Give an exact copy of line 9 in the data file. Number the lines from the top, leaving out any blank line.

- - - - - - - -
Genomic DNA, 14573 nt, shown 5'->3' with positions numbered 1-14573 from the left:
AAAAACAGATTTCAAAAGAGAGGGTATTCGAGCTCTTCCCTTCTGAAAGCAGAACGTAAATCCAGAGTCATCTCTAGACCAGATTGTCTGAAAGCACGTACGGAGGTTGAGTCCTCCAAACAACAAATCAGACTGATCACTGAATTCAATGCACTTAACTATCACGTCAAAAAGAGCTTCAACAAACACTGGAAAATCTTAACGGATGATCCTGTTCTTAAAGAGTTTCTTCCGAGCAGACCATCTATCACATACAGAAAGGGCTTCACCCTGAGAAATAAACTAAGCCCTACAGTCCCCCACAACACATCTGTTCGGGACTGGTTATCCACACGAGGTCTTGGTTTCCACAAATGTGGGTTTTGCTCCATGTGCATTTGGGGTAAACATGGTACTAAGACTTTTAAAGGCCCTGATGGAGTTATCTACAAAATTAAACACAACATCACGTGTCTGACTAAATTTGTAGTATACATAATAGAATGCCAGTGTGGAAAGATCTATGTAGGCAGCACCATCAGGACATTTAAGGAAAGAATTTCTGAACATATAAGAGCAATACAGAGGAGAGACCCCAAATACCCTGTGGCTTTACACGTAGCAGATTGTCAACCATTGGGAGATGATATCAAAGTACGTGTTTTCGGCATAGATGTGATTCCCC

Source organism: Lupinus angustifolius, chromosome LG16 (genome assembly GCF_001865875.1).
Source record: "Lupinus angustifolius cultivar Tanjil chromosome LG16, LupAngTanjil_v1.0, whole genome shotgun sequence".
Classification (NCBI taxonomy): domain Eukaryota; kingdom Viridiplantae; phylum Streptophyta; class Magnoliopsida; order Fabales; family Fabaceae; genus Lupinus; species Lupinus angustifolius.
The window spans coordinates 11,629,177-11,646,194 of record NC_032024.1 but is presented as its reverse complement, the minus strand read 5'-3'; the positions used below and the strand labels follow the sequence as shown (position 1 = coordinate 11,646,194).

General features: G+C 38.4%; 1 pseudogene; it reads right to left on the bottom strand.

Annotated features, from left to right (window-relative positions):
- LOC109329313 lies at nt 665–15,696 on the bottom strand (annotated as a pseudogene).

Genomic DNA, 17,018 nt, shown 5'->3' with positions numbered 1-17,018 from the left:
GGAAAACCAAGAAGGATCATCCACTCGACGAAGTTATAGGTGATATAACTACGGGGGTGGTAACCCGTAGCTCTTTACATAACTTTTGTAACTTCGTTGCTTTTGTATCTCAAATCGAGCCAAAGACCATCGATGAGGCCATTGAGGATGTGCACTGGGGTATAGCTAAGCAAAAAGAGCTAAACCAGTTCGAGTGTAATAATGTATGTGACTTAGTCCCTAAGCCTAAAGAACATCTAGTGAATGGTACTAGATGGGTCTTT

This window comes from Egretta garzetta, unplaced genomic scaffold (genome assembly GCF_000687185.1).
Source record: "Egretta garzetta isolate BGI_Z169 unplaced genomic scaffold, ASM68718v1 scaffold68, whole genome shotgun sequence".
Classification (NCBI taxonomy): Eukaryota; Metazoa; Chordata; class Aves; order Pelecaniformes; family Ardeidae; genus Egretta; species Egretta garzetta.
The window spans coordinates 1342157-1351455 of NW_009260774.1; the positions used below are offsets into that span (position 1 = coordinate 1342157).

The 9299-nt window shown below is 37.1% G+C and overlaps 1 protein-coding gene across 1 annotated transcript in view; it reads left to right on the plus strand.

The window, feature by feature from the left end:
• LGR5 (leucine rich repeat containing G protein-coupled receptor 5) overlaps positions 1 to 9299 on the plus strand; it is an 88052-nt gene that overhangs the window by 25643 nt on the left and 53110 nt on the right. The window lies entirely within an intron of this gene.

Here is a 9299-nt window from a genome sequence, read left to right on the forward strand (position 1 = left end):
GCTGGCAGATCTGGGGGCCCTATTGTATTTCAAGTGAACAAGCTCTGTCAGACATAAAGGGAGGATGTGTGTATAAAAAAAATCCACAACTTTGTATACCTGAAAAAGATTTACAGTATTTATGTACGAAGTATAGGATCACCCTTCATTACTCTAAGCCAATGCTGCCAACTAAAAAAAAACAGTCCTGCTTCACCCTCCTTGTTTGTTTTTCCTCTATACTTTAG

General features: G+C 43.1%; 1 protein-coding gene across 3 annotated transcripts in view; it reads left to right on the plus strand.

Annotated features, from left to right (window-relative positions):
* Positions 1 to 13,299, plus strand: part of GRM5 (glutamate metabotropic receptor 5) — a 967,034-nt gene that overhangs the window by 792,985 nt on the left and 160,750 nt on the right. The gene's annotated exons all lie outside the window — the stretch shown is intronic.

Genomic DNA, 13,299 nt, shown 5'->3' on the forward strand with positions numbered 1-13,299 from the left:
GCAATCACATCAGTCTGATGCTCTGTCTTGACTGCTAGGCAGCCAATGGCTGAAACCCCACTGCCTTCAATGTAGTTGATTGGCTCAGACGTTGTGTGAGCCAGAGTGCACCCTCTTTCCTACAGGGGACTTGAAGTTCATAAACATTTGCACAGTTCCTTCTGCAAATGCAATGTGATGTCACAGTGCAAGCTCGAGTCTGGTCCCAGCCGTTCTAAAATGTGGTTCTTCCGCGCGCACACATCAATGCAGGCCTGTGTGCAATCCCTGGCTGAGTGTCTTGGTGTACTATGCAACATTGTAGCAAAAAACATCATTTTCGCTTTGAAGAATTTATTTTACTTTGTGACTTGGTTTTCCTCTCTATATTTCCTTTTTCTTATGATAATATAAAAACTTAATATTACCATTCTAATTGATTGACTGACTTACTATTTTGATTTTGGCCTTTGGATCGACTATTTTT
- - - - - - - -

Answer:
- LOC109329313 lies at nt 665–15,696 on the bottom strand (annotated as a pseudogene).